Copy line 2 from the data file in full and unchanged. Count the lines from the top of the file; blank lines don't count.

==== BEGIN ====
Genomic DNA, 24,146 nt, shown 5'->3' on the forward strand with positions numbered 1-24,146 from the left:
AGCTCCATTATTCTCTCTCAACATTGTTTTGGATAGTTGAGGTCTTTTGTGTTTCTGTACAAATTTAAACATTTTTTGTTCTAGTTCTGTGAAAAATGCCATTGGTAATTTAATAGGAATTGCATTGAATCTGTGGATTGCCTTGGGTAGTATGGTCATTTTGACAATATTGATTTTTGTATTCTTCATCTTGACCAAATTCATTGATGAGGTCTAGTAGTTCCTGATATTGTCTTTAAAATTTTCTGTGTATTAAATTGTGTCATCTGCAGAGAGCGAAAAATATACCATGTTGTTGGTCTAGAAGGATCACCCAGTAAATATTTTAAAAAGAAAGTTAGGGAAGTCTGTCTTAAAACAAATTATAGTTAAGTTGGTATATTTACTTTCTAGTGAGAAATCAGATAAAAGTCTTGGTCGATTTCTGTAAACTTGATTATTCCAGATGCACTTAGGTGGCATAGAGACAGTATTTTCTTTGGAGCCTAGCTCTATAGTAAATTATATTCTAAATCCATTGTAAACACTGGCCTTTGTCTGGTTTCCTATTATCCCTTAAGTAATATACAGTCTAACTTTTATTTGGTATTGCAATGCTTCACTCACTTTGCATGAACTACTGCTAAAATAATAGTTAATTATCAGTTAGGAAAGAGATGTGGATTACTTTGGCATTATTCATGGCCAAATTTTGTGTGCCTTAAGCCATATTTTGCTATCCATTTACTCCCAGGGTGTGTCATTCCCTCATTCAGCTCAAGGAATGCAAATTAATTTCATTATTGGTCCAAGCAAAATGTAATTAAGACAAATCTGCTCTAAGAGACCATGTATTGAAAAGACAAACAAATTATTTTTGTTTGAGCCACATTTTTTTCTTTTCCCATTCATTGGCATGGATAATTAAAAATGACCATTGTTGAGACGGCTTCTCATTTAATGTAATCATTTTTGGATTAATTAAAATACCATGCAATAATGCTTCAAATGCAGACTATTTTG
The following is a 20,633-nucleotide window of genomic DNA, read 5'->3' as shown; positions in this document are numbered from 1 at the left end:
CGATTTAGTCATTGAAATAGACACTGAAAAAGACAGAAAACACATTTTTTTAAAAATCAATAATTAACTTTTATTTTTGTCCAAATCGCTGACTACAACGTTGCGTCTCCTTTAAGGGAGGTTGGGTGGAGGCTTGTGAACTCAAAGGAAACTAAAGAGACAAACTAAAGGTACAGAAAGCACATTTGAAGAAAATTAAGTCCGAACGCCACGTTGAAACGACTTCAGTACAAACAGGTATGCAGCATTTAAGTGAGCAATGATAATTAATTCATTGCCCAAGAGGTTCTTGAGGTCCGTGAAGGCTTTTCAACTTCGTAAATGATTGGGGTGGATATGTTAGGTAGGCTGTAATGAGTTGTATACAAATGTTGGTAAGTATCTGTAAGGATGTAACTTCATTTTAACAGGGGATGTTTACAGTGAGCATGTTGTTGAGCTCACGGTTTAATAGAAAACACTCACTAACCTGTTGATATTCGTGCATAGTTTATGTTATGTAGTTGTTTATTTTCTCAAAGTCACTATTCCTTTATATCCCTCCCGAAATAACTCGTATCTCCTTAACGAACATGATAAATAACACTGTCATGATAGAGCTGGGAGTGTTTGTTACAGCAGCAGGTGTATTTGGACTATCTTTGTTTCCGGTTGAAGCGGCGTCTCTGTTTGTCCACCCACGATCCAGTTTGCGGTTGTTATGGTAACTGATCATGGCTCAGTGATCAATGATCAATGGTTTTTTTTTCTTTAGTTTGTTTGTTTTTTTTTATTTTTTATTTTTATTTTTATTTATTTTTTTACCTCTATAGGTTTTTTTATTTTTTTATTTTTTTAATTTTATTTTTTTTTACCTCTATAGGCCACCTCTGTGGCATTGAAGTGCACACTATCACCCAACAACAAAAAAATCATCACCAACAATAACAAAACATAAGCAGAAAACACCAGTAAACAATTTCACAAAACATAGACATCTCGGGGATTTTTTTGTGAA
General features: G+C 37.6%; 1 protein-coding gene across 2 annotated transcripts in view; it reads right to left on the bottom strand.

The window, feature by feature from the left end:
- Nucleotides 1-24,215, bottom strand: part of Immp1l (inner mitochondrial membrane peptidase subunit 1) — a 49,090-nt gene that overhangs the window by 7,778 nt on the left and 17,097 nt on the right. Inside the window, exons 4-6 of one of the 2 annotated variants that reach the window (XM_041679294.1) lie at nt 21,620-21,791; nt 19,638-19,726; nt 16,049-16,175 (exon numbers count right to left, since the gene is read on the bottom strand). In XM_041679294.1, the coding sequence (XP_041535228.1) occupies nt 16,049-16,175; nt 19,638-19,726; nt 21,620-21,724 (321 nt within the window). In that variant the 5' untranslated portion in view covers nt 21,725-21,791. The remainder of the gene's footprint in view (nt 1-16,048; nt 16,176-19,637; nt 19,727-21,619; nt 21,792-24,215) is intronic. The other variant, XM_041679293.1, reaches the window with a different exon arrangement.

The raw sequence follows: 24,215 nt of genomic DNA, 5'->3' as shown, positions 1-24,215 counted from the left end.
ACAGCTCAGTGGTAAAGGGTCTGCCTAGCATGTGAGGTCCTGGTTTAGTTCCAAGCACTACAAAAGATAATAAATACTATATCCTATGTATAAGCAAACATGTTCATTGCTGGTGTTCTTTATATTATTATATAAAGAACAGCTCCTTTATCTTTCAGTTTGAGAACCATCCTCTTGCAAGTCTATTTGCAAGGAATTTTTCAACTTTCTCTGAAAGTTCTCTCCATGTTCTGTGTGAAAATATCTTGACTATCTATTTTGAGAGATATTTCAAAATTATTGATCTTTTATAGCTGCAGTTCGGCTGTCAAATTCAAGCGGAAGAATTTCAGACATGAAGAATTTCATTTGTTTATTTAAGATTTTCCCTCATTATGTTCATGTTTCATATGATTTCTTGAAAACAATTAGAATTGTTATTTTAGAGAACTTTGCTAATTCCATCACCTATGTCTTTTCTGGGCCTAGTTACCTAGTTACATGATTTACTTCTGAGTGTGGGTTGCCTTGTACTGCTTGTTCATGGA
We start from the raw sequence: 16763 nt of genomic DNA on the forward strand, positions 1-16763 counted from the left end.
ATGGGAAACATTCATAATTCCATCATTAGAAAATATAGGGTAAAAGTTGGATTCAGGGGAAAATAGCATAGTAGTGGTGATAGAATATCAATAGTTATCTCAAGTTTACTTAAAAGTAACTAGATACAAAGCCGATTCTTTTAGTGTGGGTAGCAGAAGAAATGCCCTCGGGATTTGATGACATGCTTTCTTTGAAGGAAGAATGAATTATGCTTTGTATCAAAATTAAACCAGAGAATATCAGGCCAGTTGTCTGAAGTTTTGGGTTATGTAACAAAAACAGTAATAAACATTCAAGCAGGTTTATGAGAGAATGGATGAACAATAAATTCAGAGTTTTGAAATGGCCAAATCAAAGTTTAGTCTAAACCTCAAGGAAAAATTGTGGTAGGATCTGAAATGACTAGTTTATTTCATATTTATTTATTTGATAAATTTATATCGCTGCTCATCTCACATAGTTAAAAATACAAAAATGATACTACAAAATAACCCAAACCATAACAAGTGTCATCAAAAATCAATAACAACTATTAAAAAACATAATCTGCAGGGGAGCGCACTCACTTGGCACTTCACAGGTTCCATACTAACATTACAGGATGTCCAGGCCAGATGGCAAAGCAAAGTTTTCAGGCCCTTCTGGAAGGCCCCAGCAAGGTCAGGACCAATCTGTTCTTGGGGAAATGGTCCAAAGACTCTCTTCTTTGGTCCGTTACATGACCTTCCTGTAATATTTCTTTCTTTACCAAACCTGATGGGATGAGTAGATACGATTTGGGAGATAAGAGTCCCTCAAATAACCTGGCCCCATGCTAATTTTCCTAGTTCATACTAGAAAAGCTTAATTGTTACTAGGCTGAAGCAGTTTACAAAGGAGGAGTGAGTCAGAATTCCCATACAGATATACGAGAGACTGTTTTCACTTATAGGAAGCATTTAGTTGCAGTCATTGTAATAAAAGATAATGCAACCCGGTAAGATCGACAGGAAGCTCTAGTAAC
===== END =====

AGCTCCATTATTCTCTCTCAACATTGTTTTGGATAGTTGAGGTCTTTTGTGTTTCTGTACAAATTTAAACATTTTTTGTTCTAGTTCTGTGAAAAATGCCATTGGTAATTTAATAGGAATTGCATTGAATCTGTGGATTGCCTTGGGTAGTATGGTCATTTTGACAATATTGATTTTTGTATTCTTCATCTTGACCAAATTCATTGATGAGGTCTAGTAGTTCCTGATATTGTCTTTAAAATTTTCTGTGTATTAAATTGTGTCATCTGCAGAGAGCGAAAAATATACCATGTTGTTGGTCTAGAAGGATCACCCAGTAAATATTTTAAAAAGAAAGTTAGGGAAGTCTGTCTTAAAACAAATTATAGTTAAGTTGGTATATTTACTTTCTAGTGAGAAATCAGATAAAAGTCTTGGTCGATTTCTGTAAACTTGATTATTCCAGATGCACTTAGGTGGCATAGAGACAGTATTTTCTTTGGAGCCTAGCTCTATAGTAAATTATATTCTAAATCCATTGTAAACACTGGCCTTTGTCTGGTTTCCTATTATCCCTTAAGTAATATACAGTCTAACTTTTATTTGGTATTGCAATGCTTCACTCACTTTGCATGAACTACTGCTAAAATAATAGTTAATTATCAGTTAGGAAAGAGATGTGGATTACTTTGGCATTATTCATGGCCAAATTTTGTGTGCCTTAAGCCATATTTTGCTATCCATTTACTCCCAGGGTGTGTCATTCCCTCATTCAGCTCAAGGAATGCAAATTAATTTCATTATTGGTCCAAGCAAAATGTAATTAAGACAAATCTGCTCTAAGAGACCATGTATTGAAAAGACAAACAAATTATTTTTGTTTGAGCCACATTTTTTTCTTTTCCCATTCATTGGCATGGATAATTAAAAATGACCATTGTTGAGACGGCTTCTCATTTAATGTAATCATTTTTGGATTAATTAAAATACCATGCAATAATGCTTCAAATGCAGACTATTTTG